This post deals with disordered eating and might be triggering for some readers.
Let me make it clear.
‘Thin’ people - including ‘reformed’ fat people - have no place advising anyone on how to deal with their myriad physical and psychological complexities unless they ask for it.
When I wrote a story about my experience with fat and shame, I hoped that people who have similar struggles would feel seen; that they would know they’re not alone. Feeling alone with your pain is damaging to your soul. Because I have always felt alone with my pain. I know.
Side note: Talk to your family about their health history. Post continues below.
I was not a fat child, and I was not a fat young adult, but I thought I was. Thinking I was fat became a self-fulfilling prophecy. Now I am fat.
If reading my story helps another person to feel like a human, then I’m happy.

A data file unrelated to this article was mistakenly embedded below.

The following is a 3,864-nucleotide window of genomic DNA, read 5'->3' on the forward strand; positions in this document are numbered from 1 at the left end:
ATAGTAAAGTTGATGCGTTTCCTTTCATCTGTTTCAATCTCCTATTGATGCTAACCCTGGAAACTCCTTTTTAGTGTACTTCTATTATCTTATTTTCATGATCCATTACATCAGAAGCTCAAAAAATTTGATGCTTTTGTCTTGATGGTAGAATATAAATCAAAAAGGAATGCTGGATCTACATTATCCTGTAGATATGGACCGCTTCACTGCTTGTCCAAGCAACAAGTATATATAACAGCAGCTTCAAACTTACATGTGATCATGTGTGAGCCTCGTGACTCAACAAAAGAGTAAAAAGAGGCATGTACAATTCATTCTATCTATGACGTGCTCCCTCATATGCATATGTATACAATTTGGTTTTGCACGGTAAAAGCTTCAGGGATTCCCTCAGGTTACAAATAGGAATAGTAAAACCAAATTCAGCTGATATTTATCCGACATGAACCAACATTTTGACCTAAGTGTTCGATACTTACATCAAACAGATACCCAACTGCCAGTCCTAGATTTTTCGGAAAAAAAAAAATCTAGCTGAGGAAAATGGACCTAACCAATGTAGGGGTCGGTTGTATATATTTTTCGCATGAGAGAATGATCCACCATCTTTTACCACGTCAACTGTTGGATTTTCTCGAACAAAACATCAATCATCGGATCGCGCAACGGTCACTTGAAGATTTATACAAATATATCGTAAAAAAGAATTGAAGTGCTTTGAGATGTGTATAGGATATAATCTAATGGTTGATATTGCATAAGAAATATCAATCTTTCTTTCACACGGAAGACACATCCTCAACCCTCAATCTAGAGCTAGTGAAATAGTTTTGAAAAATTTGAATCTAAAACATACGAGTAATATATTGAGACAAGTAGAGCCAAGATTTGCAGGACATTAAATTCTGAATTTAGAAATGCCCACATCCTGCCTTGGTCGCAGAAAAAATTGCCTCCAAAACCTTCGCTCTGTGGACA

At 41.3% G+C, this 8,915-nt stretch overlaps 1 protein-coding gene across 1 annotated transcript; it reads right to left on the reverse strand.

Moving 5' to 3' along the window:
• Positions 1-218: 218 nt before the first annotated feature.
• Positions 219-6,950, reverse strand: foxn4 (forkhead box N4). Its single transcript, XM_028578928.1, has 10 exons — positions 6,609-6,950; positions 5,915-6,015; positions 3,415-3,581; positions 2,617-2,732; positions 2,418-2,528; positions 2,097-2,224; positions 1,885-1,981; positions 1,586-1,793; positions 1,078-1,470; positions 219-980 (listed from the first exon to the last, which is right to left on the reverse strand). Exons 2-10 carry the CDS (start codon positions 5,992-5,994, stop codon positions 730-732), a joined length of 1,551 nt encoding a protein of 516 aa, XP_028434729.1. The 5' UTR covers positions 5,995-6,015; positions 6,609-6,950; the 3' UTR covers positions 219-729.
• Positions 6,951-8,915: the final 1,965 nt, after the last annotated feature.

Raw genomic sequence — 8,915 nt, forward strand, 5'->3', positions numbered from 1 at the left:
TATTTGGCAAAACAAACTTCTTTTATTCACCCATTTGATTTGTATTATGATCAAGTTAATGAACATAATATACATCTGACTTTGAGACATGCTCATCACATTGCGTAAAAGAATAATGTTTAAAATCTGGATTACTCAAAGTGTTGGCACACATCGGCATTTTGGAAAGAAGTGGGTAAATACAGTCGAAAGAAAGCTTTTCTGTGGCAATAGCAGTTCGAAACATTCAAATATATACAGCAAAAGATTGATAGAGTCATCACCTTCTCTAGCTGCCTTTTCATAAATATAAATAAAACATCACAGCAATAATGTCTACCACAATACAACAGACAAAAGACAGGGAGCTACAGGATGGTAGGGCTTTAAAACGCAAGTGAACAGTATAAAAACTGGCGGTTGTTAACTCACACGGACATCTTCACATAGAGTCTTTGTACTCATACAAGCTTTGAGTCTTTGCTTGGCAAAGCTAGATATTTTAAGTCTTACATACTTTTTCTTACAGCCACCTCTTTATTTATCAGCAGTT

As someone who has been caught up in disordered eating and distorted self-image for over forty years, I know all the ins and outs of every diet. I know which foods have the most nutritional value and those that have none.
I know that weight loss can sometimes be achieved by exercise and diet. A lot of the time it can’t. I know that dieting does not work long-term. It makes everything worse.
Being told how to diet or exercise or think is triggering for me and for a lot of people.
I was watching The Handmaids Tale online and every ten minutes there was an ad for a weight loss company. It made me angry, and I had to turn the sound down and look away when it came on.
I don’t want to be exposed to people peddling diet culture when I am watching TV. Many of us are traumatised by a lifetime of failing at diets, at paying for these ridiculous plans that perpetuate the dangerous yoyo cycle.